By attracting heavy-hitters, such as Bergeson and Jerry Mandel, past president of the Orange County Performing Arts Center, the board of directors hopes to begin pulling in construction funding as soon as building permits are issued, which Seigel expects in six months.
Bergeson said she joined because she liked the idea of the theater breathing life into Balboa Village, the area near the Balboa Pier.
In recent years many shops have turned over and some residents say there are too many tattoo parlors and T-shirt vendors.
"It's a good catalyst for revitalization," Bergeson said.
Indeed, many of the council members on Tuesday cited the potential to revitalize that part of the Peninsula and the increased sales and hotel tax revenues from a bustling Balboa.
"It's quite clear that if the theater's successful, there will be a return of dollars to the city," said Councilman Michael Henn, whose district includes the Balboa Peninsula.
He and others argued that the city needs a professional performing arts theater and that these funds will help trigger additional donations for the construction.
"It's a gamble. I think it's well worthwhile," said Henn. "We need a richer, fuller, broader arts scene in Newport Beach."
There is one other live theater in the city, a community group, the 90-seat Newport Theatre Arts Center.
The arts scene is still maturing in Newport and that's one reason donors haven't given more, Siegel said.
By partnering with the Performing Arts Center and Pacific Symphony, both in Costa Mesa, and the Bowers Museum in Santa Ana, he hopes to keep some patrons in Newport.
"The Balboa Performing Arts Theater will be the moral center of the city," he said.
Mary Lynn Berger, a past donor, wrote in an email, "At the time (and on to the present!), I thought it a truly wonderful concept to have a local venue available for local productions. "
With strong support of the project, some council members were perplexed with the foundation's slow progress.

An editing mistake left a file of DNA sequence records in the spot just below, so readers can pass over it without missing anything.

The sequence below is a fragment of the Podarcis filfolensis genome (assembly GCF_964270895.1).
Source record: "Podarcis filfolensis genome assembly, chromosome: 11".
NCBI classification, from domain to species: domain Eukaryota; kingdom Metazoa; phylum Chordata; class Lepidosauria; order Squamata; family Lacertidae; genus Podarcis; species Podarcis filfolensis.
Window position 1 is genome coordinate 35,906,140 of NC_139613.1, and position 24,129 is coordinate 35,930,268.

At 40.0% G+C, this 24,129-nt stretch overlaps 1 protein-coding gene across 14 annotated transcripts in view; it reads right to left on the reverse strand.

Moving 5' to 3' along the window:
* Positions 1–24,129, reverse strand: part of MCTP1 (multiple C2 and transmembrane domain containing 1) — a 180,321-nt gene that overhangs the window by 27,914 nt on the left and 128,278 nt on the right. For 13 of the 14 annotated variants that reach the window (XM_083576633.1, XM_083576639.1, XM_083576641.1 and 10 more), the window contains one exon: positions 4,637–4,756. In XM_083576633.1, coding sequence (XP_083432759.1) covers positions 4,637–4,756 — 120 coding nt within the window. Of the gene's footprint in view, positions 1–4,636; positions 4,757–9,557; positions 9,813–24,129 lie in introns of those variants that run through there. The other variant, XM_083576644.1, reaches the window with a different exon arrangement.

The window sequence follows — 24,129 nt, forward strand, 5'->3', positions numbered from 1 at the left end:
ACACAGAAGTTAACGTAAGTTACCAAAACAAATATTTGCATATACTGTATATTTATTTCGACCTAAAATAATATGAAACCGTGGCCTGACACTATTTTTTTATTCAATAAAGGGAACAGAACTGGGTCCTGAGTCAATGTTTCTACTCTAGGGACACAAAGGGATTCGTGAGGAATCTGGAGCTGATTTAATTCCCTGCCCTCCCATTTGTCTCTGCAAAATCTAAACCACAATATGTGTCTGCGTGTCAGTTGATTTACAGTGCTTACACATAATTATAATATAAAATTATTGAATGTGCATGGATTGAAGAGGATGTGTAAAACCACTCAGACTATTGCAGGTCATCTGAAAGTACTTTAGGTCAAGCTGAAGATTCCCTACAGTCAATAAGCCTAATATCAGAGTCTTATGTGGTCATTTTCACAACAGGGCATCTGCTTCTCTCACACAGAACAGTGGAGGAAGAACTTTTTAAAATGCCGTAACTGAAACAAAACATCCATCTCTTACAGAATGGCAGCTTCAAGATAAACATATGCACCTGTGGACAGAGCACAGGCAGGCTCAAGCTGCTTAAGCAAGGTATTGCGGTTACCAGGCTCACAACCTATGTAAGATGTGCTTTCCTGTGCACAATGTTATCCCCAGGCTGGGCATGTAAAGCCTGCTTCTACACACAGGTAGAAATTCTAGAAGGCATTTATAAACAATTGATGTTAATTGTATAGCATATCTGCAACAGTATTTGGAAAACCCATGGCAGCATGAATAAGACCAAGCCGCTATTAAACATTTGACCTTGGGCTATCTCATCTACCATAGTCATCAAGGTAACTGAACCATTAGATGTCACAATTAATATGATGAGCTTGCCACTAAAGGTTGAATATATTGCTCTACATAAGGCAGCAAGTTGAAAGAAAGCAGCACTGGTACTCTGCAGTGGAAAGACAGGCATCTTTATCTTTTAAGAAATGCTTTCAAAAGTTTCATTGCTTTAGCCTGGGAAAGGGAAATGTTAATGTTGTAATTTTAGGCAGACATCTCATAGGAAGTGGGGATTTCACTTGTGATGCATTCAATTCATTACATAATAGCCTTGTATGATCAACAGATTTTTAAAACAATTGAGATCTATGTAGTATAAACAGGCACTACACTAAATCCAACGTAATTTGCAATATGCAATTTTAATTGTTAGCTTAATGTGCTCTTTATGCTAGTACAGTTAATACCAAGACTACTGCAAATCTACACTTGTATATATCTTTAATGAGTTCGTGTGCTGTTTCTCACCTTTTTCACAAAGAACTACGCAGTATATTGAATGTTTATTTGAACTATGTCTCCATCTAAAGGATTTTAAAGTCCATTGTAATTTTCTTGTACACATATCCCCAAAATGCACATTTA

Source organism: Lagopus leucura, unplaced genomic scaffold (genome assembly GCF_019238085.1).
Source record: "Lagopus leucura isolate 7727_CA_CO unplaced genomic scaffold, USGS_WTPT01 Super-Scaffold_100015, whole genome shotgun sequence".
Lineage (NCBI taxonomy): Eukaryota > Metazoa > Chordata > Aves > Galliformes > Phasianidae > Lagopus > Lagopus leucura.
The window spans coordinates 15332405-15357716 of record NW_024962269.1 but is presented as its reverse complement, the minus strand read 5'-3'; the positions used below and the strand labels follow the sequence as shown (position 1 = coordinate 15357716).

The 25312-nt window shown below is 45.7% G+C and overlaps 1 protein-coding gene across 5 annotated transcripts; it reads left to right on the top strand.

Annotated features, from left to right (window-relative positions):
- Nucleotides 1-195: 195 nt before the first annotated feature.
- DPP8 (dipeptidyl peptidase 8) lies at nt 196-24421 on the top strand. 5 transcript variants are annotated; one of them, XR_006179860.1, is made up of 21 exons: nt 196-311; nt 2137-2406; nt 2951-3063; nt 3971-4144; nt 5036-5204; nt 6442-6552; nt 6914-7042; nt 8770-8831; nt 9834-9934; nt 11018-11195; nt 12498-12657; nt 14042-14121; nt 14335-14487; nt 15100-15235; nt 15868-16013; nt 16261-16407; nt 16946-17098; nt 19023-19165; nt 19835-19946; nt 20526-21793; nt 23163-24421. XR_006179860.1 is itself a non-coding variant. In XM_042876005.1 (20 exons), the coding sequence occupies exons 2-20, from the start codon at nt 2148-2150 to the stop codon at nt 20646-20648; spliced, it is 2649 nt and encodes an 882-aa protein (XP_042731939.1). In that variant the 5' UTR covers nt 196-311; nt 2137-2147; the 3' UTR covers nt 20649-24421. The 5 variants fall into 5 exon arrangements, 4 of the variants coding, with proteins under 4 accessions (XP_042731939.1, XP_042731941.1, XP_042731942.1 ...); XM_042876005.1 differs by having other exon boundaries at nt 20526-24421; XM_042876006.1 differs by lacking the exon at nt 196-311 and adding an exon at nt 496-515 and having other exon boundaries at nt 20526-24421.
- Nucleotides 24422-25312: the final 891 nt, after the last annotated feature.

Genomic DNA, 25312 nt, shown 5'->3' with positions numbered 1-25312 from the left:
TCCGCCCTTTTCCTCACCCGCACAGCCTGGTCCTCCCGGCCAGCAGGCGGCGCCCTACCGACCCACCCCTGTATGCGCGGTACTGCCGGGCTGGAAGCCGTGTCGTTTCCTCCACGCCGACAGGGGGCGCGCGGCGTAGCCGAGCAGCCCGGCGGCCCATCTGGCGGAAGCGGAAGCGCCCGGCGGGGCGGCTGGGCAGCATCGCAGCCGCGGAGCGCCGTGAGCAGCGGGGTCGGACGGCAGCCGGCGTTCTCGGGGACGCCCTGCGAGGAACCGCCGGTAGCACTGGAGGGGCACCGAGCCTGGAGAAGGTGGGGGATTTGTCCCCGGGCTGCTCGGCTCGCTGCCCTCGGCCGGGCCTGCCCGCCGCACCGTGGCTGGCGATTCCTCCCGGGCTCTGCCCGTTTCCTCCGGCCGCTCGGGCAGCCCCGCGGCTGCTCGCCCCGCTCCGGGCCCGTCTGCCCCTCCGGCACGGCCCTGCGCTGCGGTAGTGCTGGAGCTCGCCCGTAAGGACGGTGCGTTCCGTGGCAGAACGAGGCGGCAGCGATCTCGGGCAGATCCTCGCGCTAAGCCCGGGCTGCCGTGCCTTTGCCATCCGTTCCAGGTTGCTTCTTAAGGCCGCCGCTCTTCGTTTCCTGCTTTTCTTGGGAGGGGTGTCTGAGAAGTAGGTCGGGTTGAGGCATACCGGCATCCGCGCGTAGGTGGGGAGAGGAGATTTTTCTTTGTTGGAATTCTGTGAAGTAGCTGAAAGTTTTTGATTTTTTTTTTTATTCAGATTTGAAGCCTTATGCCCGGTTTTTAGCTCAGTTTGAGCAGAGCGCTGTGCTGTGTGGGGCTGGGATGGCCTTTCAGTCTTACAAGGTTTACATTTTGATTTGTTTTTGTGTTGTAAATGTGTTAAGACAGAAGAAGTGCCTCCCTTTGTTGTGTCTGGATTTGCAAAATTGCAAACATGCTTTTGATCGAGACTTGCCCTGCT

"With this many influential people behind the project, I don't understand why the money has not been committed," Councilman Steven Rosansky said during the council meeting.
Despite these concerns, council members voted unanimously to grant the foundation the money. Gardner suggested the city make some modifications to its lease so the foundation will have to meet milestones or lose the building.
Setting the theater group on a such timeline might be difficult because of how the lease was structured, the city attorney warned. It was written 12 years ago, when the foundation thought it might be done within a few years.
"One thing that has been lacking is a sense of urgency," Gardner said.
Balboa Theater Timeline
1992 — Theater closes
1996 — Activists form the Balboa Performing Arts Theater Foundation
1997 — Walt Disney Co. delivered $85,000 worth of plush, high-backed rockers for the theater
1998 — City Council buys theater for $480,000 and leases it to Foundation for 25 years at no cost
1999 — Fundraising continues, estimated cost is $3.5 million
Foundation hits unexpected costs such as Americans with Disability Act modifications
2000 — Philanthropists John and Donna Crean donate $1,000,000
Foundation installs a viewing platform for potential donors to see the raw interior
2001 — Groundbreaking ceremony with young dancers performing a"bulldozer ballet"
Foundation demolishes interior, performs extensive seismic retrofit
Construction hits snags with electrical problems and plans to build underground
2002 — City Council agrees to purchase an adjacent building for $1.4 million, to make room for the theater offices and dressing rooms. Sale falls through and lease negotiations for the space also fail.
2004 — City of Newport Beach General Plan amended to allow for roof-top deck. Theater receives designation as a City Historic Landmark
2007 — Foundation launches "Season Without Walls" programming at other venues, to raise funds
2008 — California Coastal Commission approves permit
2010 — Foundation converts to all-volunteer board of directors
City Council awards foundation $175,000 to finish design plans